An exploration of perceived benefits of recreation in the Pine Valley District of the Dixie National Forest
AuthorKaufman, Andrew Jay, 1963-
AdvisorGimblett, H. Randal
MetadataShow full item record
PublisherThe University of Arizona.
RightsCopyright © is held by the author. Digital access to this material is made possible by the University Libraries, University of Arizona. Further transmission, reproduction or presentation (such as public display or performance) of protected items is prohibited except with permission of the author.
AbstractPublic land agencies are mandated to incorporate Ecosystem Management practices into forest planning and management. The human dimensions of Ecosystem Management, including recreation and amenity uses of forest lands constitute a critical component associated with management decisions. Recently, research has extended the Recreation Opportunity Spectrum (ROS) concept of experience based management, to one of Benefits Based Management (BBM). This Research presents results of a study on the Dixie National Forest to examine and test some components of the BBM concept as a means of improving recreation planning and management. This study utilized an on-site survey targeted to capture visitors knowledge about beneficial outcomes: expectations, desirability, acquisition and maintenance. Results of this study reveal that visitors could articulate these types of beneficial outcomes; indicating this type of research can assist in formulating design and management strategies for forest lands through the objectives incorporated in the human dimension of Ecosystem Management.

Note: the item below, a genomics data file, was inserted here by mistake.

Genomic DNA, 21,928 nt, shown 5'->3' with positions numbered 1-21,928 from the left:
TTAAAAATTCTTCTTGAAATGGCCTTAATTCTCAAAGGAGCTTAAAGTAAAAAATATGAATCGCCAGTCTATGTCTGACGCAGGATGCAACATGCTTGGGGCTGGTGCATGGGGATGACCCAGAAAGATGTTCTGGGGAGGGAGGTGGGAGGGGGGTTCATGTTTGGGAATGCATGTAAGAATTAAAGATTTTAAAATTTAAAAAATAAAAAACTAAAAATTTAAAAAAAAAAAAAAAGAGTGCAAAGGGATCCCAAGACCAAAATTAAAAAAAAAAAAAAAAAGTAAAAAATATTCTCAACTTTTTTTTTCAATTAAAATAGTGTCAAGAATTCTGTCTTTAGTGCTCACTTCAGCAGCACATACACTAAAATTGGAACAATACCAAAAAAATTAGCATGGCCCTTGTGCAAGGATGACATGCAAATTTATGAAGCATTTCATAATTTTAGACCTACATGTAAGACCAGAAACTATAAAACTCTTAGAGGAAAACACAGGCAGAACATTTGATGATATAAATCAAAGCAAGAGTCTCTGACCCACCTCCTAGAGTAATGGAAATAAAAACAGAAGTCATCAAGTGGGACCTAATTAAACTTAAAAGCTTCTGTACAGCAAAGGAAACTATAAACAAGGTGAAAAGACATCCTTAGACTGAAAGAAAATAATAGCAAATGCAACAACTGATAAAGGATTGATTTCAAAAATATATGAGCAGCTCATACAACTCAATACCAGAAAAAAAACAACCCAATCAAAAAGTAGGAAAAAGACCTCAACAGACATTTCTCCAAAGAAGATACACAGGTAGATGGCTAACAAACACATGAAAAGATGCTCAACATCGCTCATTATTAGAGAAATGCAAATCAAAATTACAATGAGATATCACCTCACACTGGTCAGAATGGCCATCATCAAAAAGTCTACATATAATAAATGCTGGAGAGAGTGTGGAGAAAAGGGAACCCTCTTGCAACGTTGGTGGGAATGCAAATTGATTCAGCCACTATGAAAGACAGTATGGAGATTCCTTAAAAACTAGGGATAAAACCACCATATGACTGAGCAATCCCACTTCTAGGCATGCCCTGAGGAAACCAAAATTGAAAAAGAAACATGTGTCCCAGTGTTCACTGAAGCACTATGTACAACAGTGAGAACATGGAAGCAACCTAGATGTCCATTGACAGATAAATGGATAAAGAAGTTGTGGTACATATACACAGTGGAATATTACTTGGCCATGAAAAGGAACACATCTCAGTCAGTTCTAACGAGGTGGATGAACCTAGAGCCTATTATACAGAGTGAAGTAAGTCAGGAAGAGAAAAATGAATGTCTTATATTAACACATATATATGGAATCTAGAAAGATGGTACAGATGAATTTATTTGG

Degree ProgramGraduate College
Renewable Natural Resources